It has a white underside and dull orange eyes.
It lives in open forests, near temporary or permanent waterholes, between the Daintree area in the north and Sydney in the south.
 

northern dwarf tree frog
by Rantz via Flickr.com

Northern Dwarf Tree Frog
Litoria bicolor is a 3cm long slender frog and also rather dull in colour, compared to some others above. Green on the back, white under the belly, dull orange eyes.
It lives in tropical habitats except rainforest, and is found in northern Australia between Derby in the west and Bowen in the east, including Cape York peninsula.

White Lipped Tree Frog

The first thing you notice about the white lipped tree frog is its size.

That is also why its other name is giant tree frog.

It is the largest tree frog in the world, and the largest frog in Australia.

That is a fair statement, and a fair size of a frog, at about 14cm of length.

Only after the size do you notice its white lips, at least when you first see it.

It has white stripes along its lips as well as hind legs.


It has large, webbed feet, large eyes with vertical pupils, and its colour can vary between green and brown.

 white lipped tree frog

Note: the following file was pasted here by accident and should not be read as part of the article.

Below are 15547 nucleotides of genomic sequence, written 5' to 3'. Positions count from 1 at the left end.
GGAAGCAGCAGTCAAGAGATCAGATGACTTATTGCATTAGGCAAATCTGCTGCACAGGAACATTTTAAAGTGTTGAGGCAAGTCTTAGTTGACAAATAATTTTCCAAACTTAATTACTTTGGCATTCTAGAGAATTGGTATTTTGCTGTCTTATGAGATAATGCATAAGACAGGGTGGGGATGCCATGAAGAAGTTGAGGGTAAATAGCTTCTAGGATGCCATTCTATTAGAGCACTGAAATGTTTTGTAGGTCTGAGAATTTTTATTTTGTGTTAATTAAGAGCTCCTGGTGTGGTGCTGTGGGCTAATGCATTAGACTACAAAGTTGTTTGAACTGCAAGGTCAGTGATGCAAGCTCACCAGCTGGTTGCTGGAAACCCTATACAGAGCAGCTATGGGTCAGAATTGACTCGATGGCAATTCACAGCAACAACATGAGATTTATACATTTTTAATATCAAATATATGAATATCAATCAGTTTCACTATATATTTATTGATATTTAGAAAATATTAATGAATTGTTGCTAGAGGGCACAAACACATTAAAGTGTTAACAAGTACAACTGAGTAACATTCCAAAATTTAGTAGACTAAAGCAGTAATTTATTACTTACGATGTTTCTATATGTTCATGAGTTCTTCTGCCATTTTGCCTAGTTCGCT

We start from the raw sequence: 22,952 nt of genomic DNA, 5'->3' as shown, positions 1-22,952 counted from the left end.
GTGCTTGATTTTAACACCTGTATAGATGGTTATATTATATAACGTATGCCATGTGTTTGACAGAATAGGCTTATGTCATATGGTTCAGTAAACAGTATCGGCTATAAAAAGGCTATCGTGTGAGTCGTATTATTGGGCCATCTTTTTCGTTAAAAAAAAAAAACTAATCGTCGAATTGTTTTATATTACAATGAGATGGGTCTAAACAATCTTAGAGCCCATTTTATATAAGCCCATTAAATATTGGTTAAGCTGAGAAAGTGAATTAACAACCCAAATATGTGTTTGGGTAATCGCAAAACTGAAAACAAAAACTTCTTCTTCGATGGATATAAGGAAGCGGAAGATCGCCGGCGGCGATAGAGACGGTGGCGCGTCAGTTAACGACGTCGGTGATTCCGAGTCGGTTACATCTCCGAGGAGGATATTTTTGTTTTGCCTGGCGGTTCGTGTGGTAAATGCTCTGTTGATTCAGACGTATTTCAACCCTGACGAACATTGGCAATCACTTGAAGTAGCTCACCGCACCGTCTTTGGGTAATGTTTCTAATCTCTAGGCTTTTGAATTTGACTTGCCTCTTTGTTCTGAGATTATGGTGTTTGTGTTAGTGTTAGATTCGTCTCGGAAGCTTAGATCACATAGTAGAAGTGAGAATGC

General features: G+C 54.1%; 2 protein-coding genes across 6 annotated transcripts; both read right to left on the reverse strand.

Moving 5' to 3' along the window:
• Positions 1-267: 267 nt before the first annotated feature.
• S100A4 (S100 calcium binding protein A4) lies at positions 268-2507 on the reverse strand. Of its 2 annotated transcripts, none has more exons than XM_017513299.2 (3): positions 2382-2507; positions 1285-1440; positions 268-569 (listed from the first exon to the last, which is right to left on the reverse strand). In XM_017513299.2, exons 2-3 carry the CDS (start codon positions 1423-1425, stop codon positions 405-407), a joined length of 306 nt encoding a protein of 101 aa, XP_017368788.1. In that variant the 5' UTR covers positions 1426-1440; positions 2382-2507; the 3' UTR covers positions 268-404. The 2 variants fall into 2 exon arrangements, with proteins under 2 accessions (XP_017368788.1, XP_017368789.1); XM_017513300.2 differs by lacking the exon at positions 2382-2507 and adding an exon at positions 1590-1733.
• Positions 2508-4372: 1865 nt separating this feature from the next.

A White lipped tree frog on the outside of our house in Cooktown.

The white stripes are present regardeless of the colour of the body, and the stripes go pink in breeding males.

They are active during the night time, moving quite quickly in the vegetation, but sleepy day time, and not so quick to move when outside the vegetation.

They have quite a wide distribution in Indonesia and New Guinea, but in Australia they are only found in the coastal areas of Cape York peninsula (south a bit further, almost until Townsville).

They live in rainforests, but they also love banana plantations and come to houses.

They eat insects and spiders.

The males sound like barking dogs as they call the females after the rains during the Wet Season.

Up to 4000 eggs are laid in the water.

Tadpoles are brown, with a lighter stripe along the sides of their body.

White lipped tree frog can live up to 10 years which is pretty good for a frog.